did tell me he had another bonfire, earlier, destroying lots of 
letters, and that if he'd known he was going to marry me he wouldn't 

AFTER the interview, we go to an Italian restaurant just round the 
corner from Faber, where Mrs Eliot is greeted effusively and cracks a 
lot of jokes. For a supposed recluse, she has a remarkably public 
life, and is often to be found at Faber parties, sometimes wearing a 
bracelet on which hang silver miniatures of her husband's books with 
their titles engraved. There is something almost nun-like in her 
life's devotion to a single cause. And something old- fashioned in a 
woman choosing to sacrifice herself to a man in this way. But Valerie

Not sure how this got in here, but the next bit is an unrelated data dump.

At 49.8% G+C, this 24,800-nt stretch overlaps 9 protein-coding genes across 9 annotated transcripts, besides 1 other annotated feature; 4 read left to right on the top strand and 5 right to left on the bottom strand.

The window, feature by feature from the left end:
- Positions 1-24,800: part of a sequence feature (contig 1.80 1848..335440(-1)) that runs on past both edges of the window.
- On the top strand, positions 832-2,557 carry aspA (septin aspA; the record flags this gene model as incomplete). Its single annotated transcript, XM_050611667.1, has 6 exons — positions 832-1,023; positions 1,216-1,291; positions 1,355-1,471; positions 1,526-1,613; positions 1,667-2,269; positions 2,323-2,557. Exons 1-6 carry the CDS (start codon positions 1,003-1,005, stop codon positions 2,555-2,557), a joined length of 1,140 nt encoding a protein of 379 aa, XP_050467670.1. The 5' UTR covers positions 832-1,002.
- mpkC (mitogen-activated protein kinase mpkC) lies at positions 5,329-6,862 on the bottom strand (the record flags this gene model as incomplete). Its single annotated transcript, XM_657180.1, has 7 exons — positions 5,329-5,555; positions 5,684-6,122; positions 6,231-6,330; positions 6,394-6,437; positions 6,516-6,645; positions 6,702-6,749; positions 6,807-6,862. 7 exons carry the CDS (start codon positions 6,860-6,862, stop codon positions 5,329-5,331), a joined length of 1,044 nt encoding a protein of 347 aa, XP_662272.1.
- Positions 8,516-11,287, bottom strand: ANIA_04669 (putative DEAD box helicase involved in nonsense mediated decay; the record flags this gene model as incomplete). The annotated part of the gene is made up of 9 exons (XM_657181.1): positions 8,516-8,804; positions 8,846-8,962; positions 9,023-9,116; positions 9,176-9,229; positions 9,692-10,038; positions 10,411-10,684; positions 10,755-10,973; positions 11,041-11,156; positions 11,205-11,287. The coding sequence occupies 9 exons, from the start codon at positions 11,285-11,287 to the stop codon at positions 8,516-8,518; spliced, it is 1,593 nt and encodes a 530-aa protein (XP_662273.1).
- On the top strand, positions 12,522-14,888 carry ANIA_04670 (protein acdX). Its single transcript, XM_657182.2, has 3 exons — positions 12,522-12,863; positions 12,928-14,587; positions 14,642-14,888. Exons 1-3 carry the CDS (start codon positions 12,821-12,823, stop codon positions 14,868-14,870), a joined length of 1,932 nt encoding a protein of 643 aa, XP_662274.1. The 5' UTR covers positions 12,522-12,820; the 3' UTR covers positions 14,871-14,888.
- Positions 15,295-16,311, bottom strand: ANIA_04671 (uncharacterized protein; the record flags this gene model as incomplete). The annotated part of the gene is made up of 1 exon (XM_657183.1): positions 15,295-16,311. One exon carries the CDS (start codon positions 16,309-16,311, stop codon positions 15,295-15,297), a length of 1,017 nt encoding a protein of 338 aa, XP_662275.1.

Eliot doesn't look old-fashioned, or like a nun. Florid and full of 
appetite, she is the firm's most colourful link with its illustrious 

Now that past is a biopic, where - in order that (as its makers put 
it) Tom & Viv 'seem a universal experience and not a film about two 
long-dead literary figures' - truth goes by the board. Michael 
Hastings's licence with the facts distresses Valerie Eliot. She can't 
understand what motivates him: is it some grudge against Faber? Was he 
merely inspired by a throwaway remark by Edith Sitwell, that 'at some 
point in their marriage Tom went mad and promptly certified his wife'? 
Hastings claims that Eliot 'Stalinised' Vivienne. What about 
Hastings's own Who's Who entry, which declines to name his first wife 
and states baldly: 'one d by previous m'? Could it be that Hastings 
was drawn to the story of Tom and Vivienne by something in his own 

Valerie Eliot's upset isn't just with Michael Hastings, though, but 
with the general raking over of the TSE past. Many a widow, many a